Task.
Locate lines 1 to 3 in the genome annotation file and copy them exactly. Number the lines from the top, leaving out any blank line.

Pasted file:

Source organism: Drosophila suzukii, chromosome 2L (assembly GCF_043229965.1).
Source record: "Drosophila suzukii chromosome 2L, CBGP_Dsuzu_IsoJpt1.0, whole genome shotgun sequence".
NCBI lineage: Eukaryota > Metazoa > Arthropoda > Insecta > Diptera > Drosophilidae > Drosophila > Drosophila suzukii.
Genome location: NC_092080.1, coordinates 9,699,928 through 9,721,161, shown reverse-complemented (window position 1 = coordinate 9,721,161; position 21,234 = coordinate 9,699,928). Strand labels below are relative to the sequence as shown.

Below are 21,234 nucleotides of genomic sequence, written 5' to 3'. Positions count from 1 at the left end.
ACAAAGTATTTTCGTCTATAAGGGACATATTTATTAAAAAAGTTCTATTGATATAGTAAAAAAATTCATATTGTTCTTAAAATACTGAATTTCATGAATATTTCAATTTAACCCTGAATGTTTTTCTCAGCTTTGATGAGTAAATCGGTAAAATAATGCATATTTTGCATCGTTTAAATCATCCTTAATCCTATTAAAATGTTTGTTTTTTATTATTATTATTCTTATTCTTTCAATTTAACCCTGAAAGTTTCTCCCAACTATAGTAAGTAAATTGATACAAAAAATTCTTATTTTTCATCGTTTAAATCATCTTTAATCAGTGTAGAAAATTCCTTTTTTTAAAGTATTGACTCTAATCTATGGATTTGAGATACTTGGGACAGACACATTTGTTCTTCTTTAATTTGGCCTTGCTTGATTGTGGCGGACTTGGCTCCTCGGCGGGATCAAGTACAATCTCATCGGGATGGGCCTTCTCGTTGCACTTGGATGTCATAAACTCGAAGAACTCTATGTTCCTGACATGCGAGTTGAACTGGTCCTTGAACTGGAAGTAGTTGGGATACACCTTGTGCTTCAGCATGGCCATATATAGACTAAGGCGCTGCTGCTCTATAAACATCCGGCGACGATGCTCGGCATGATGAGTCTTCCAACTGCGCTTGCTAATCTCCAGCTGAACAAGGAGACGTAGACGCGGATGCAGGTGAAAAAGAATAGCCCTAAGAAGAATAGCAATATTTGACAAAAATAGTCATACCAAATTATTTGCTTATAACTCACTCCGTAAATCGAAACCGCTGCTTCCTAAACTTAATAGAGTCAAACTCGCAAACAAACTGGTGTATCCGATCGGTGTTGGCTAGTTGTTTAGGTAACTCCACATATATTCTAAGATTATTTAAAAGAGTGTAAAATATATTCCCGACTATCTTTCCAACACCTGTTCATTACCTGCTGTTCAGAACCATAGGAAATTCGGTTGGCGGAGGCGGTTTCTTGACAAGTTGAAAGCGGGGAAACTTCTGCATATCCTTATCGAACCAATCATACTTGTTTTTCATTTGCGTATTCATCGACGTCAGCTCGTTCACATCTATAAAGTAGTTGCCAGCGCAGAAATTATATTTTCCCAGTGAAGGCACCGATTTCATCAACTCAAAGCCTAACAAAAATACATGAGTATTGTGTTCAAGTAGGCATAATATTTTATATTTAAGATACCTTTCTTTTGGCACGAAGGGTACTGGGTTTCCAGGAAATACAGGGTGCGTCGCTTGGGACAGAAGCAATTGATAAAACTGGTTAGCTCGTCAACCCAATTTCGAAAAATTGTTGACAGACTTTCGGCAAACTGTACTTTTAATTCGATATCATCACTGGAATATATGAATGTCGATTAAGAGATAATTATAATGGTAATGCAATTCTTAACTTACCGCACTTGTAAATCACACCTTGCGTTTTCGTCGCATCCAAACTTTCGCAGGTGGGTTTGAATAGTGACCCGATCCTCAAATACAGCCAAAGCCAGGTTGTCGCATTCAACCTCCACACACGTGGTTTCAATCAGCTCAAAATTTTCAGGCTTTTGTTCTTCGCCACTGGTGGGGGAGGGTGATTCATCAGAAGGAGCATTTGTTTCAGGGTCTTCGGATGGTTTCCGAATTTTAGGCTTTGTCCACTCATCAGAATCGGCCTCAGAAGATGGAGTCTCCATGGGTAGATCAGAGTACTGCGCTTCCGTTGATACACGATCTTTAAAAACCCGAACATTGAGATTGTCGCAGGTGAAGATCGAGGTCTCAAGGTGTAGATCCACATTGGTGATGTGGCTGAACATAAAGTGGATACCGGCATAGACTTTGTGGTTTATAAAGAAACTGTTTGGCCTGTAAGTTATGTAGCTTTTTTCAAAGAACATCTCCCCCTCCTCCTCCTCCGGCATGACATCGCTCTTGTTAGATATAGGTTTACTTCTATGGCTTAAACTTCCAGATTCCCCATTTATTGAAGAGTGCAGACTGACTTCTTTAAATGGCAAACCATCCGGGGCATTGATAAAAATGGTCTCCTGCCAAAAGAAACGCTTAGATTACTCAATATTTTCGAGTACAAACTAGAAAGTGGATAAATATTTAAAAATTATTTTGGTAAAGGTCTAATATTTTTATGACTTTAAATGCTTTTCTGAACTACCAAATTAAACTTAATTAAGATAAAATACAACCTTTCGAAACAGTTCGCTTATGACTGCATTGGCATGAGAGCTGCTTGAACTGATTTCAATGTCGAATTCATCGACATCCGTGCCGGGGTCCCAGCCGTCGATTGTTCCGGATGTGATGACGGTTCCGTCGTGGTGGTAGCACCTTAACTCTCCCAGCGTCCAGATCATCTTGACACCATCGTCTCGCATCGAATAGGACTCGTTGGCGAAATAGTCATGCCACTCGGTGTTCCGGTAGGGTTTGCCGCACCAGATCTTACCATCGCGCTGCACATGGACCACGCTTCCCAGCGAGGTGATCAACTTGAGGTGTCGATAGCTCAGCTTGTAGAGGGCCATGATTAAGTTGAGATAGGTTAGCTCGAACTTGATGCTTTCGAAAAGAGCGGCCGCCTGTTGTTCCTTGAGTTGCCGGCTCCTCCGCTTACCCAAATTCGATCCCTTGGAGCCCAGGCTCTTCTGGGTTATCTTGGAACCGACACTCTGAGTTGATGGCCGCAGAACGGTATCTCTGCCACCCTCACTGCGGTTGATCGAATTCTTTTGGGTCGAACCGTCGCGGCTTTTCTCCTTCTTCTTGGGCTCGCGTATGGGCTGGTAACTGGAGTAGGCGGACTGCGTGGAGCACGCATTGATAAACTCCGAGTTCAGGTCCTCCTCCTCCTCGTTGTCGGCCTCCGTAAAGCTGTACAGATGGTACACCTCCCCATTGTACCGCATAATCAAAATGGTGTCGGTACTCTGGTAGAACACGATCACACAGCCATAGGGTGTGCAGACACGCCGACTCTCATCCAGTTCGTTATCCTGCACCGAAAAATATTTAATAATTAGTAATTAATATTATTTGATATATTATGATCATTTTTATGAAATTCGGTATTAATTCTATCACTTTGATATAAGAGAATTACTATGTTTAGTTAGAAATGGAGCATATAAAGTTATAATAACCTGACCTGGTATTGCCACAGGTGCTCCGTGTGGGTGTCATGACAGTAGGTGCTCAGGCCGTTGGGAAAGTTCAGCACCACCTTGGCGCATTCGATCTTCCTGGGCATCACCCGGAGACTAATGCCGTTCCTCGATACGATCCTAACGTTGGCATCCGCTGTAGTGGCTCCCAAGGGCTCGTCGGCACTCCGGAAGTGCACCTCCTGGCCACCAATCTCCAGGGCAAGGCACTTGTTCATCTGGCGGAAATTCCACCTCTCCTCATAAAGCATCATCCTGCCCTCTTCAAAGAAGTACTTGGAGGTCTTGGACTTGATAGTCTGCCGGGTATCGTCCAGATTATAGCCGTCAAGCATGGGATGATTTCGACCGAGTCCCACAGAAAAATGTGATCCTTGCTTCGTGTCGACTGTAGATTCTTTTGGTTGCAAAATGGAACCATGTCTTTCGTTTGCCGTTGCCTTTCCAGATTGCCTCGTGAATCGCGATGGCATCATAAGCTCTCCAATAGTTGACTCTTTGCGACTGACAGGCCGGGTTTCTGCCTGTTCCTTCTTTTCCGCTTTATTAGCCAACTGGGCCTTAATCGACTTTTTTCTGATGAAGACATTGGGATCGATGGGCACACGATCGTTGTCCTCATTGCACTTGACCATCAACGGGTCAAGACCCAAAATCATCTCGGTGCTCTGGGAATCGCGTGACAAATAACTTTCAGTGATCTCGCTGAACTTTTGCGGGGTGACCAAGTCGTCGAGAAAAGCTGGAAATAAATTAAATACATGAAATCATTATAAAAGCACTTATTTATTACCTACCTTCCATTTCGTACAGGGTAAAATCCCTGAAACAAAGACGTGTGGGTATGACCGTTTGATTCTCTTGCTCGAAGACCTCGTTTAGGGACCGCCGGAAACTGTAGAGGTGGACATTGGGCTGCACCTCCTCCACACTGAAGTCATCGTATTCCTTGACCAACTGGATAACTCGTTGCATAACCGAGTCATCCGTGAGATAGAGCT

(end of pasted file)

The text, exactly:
Source organism: Drosophila suzukii, chromosome 2L (assembly GCF_043229965.1).
Source record: "Drosophila suzukii chromosome 2L, CBGP_Dsuzu_IsoJpt1.0, whole genome shotgun sequence".
NCBI lineage: Eukaryota > Metazoa > Arthropoda > Insecta > Diptera > Drosophilidae > Drosophila > Drosophila suzukii.